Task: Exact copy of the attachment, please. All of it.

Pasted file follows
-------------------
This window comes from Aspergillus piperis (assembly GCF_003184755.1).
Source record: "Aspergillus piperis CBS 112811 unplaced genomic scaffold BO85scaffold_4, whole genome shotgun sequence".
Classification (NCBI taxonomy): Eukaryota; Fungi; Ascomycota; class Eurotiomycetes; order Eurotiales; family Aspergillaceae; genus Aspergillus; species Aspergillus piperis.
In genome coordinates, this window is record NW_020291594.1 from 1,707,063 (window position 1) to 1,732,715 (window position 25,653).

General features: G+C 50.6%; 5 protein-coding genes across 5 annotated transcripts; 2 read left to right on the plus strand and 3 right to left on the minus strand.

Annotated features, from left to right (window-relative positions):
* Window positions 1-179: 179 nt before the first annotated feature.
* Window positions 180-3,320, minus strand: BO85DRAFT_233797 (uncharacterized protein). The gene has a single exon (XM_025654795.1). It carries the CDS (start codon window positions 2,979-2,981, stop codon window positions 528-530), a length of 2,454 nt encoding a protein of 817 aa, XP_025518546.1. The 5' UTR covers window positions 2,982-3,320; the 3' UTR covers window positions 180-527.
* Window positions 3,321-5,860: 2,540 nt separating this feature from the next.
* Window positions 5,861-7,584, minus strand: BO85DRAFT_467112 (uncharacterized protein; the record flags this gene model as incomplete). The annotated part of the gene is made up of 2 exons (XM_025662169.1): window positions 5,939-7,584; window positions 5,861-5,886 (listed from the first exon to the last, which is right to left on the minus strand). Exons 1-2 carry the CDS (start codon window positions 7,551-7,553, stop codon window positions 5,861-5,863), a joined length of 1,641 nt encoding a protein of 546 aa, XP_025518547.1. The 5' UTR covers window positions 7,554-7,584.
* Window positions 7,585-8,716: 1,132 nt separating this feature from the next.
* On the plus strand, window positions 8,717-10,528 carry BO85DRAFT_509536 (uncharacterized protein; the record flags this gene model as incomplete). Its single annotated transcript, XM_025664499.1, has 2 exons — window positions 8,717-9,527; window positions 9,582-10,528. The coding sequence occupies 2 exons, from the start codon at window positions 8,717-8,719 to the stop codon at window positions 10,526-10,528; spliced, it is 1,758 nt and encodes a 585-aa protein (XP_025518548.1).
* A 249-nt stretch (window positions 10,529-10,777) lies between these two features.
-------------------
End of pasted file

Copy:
This window comes from Aspergillus piperis (assembly GCF_003184755.1).
Source record: "Aspergillus piperis CBS 112811 unplaced genomic scaffold BO85scaffold_4, whole genome shotgun sequence".
Classification (NCBI taxonomy): Eukaryota; Fungi; Ascomycota; class Eurotiomycetes; order Eurotiales; family Aspergillaceae; genus Aspergillus; species Aspergillus piperis.
In genome coordinates, this window is record NW_020291594.1 from 1,707,063 (window position 1) to 1,732,715 (window position 25,653).

General features: G+C 50.6%; 5 protein-coding genes across 5 annotated transcripts; 2 read left to right on the plus strand and 3 right to left on the minus strand.

Annotated features, from left to right (window-relative positions):
* Window positions 1-179: 179 nt before the first annotated feature.
* Window positions 180-3,320, minus strand: BO85DRAFT_233797 (uncharacterized protein). The gene has a single exon (XM_025654795.1). It carries the CDS (start codon window positions 2,979-2,981, stop codon window positions 528-530), a length of 2,454 nt encoding a protein of 817 aa, XP_025518546.1. The 5' UTR covers window positions 2,982-3,320; the 3' UTR covers window positions 180-527.
* Window positions 3,321-5,860: 2,540 nt separating this feature from the next.
* Window positions 5,861-7,584, minus strand: BO85DRAFT_467112 (uncharacterized protein; the record flags this gene model as incomplete). The annotated part of the gene is made up of 2 exons (XM_025662169.1): window positions 5,939-7,584; window positions 5,861-5,886 (listed from the first exon to the last, which is right to left on the minus strand). Exons 1-2 carry the CDS (start codon window positions 7,551-7,553, stop codon window positions 5,861-5,863), a joined length of 1,641 nt encoding a protein of 546 aa, XP_025518547.1. The 5' UTR covers window positions 7,554-7,584.
* Window positions 7,585-8,716: 1,132 nt separating this feature from the next.
* On the plus strand, window positions 8,717-10,528 carry BO85DRAFT_509536 (uncharacterized protein; the record flags this gene model as incomplete). Its single annotated transcript, XM_025664499.1, has 2 exons — window positions 8,717-9,527; window positions 9,582-10,528. The coding sequence occupies 2 exons, from the start codon at window positions 8,717-8,719 to the stop codon at window positions 10,526-10,528; spliced, it is 1,758 nt and encodes a 585-aa protein (XP_025518548.1).
* A 249-nt stretch (window positions 10,529-10,777) lies between these two features.